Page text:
Treasure show pulls in 50,000

A staggering 50,000-plus people have visited Norwich Castle's Buried Treasure event - the best attendance at an exhibition in the past decade.

A staggering 50,000-plus people have visited Norwich Castle's Buried Treasure event - the best attendance at an exhibition in the past decade.

With just two weekends to go until it closes, it could be the last chance to see so many incredible discoveries - many of which have never been shown outside London before - under one roof in Norfolk.

It includes the greatest treasure finds ever made in this country, such as the Hoxne Treasure, the Mildenhall Treasure and the Cuerdale Hoard, together with finds such as the recently discovered Amesbury Archer burial.

Charles Wilde, marketing and visitor services manager, said: “More people have seen this exhibition than any other exhibition in the last 10 years. Since it opened we've issued more than 50,000 tickets giving access to the exhibition, and visitor response has been tremendous. Norwich Castle is the final venue in a national tour that has taken treasure from London's British Museum to Cardiff, Manchester and Newcastle.”

The exhibition includes:

t Palaeolithic Hand Axe - Norfolk beachcomber Mike Chambers found what is probably the oldest known man-made object ever found in Britain. Cautious estimates place it at about 550,000 years old, which shows that man was living in Britain far longer than previously thought.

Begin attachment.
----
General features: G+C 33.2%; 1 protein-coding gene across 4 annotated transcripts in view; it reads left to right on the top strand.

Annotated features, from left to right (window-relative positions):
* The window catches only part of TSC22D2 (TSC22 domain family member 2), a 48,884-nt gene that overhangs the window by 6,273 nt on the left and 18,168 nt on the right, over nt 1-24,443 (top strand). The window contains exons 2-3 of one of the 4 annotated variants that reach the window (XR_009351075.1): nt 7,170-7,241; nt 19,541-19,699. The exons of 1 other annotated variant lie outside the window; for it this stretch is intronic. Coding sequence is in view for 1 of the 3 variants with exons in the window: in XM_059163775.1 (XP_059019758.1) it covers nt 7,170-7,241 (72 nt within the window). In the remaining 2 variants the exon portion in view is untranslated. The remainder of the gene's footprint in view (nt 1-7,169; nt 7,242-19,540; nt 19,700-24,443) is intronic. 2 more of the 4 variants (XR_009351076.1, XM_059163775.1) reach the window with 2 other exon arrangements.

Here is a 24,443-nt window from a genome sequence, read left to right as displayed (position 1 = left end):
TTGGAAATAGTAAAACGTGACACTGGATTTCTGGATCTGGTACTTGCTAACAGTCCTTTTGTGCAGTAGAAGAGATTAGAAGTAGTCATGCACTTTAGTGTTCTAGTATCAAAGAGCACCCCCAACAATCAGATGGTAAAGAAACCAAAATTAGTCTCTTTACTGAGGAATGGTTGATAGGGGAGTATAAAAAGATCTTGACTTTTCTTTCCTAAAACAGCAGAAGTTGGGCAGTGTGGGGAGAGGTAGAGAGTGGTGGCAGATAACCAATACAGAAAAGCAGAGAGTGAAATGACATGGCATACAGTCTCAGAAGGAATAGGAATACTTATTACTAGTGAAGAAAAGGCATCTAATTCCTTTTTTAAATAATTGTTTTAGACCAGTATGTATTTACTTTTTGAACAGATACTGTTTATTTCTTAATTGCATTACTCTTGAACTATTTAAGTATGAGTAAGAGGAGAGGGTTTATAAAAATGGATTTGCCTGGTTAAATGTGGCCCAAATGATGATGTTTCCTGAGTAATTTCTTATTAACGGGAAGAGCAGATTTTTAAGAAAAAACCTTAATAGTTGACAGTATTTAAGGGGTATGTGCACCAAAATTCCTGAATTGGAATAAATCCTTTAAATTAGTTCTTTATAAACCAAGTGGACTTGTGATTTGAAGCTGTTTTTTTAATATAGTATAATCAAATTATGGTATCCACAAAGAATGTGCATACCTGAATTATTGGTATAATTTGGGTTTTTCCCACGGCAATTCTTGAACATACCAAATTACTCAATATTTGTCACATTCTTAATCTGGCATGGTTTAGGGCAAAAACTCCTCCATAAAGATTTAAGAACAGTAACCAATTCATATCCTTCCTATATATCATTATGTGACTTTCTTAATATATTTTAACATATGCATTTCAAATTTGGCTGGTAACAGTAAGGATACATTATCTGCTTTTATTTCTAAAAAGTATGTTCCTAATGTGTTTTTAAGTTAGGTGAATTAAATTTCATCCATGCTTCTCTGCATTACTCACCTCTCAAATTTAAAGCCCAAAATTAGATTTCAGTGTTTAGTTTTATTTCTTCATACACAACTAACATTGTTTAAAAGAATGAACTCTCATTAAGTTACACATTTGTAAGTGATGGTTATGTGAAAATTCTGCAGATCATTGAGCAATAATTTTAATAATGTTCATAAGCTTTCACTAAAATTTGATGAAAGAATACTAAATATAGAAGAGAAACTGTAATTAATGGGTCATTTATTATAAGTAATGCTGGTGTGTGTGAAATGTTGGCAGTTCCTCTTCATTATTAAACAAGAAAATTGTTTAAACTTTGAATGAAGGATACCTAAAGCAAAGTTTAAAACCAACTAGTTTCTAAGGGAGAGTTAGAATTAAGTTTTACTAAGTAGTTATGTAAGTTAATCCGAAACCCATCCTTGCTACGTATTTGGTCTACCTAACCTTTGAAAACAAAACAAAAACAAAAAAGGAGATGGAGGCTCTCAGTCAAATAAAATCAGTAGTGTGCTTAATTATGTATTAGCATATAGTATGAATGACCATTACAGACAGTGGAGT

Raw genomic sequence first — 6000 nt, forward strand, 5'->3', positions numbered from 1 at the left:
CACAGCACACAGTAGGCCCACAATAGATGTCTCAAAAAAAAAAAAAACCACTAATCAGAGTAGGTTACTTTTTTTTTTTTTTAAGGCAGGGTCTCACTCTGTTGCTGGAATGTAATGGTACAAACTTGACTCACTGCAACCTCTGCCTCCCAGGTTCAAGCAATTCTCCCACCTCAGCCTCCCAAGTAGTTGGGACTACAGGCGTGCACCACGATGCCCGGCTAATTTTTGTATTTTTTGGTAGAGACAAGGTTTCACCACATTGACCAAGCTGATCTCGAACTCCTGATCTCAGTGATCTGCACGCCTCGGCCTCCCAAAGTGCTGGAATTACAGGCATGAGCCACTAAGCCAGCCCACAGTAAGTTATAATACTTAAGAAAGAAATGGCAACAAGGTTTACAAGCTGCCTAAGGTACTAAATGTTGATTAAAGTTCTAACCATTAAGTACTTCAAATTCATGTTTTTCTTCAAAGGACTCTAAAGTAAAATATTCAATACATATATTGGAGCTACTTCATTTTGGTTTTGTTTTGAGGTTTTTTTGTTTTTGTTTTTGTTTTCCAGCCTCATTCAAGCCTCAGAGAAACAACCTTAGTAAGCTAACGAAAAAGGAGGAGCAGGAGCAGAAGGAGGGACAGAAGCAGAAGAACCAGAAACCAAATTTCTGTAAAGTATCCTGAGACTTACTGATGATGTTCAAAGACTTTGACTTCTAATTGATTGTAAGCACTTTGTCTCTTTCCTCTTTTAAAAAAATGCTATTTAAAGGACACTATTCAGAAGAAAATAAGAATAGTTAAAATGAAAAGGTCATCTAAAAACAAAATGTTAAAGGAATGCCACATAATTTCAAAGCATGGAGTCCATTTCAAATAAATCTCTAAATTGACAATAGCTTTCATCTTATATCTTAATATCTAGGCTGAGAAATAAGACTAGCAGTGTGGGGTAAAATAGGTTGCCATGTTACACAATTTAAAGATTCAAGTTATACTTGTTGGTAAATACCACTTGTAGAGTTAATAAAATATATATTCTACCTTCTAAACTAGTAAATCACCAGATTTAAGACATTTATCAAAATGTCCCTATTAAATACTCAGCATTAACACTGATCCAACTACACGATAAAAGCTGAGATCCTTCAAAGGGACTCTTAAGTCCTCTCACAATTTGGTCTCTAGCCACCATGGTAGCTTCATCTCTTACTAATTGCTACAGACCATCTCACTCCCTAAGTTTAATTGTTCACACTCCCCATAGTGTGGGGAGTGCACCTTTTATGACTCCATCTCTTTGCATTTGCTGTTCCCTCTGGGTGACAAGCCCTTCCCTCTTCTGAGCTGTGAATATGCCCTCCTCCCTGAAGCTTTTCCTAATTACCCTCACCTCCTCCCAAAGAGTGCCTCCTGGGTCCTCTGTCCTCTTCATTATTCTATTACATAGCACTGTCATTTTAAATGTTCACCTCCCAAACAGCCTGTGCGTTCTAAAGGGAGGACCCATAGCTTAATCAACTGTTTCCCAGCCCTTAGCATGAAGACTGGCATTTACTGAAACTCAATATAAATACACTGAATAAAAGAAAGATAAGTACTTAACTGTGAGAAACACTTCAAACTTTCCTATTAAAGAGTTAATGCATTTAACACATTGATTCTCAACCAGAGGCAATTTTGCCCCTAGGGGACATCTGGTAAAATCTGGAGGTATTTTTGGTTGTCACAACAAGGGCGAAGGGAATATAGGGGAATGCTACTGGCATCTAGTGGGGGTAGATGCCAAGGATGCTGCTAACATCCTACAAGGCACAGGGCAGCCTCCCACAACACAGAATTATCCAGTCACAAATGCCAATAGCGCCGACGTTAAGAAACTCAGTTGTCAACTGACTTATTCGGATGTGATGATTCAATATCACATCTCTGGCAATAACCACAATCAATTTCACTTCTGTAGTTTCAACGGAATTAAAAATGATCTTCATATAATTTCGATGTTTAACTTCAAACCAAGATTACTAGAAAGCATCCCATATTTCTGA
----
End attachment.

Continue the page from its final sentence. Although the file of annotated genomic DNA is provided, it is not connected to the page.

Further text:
Most Read

t The Ringlemere Gold Cup - Found by Cliff Bradshaw near the village of Ringlemere, Kent, the cup is crushed, probably from being hit by farm machinery. Further investigations of the find site have led experts to believe that it may have been a Bronze Age cemetery.

t The Amesbury Archer - Aged between 35 and 45, it was buried in 2300BC and may have seen the raising of Stonehenge. He was discovered during a professional excavation and is the most well-furnished burial of the Copper Age found in the UK.

t The Snettisham Torcs - Dubbed the “crown jewels” of Norfolk, they came from one of the key sites of British pre-history.

It first began to reveal its secrets in 1948 when five gold torcs - which are Iron Age neck bands - were unearthed during ploughing.

The reason why they were buried is uncertain but experts speculate it could have been for safekeeping or as part of a sacred ritual.

Buried Treasure, which opened at the castle in July and ends on January 15, is the first major exhibition of British archaeology for more than 20 years.

For more information, visit www.museums.norfolk.gov.uk

Become a Supporter

This newspaper has been a central part of community life for many years. Our industry faces testing times, which is why we're asking for your support. Every contribution will help us continue to produce local journalism that makes a measurable difference to our community.

Become a Supporter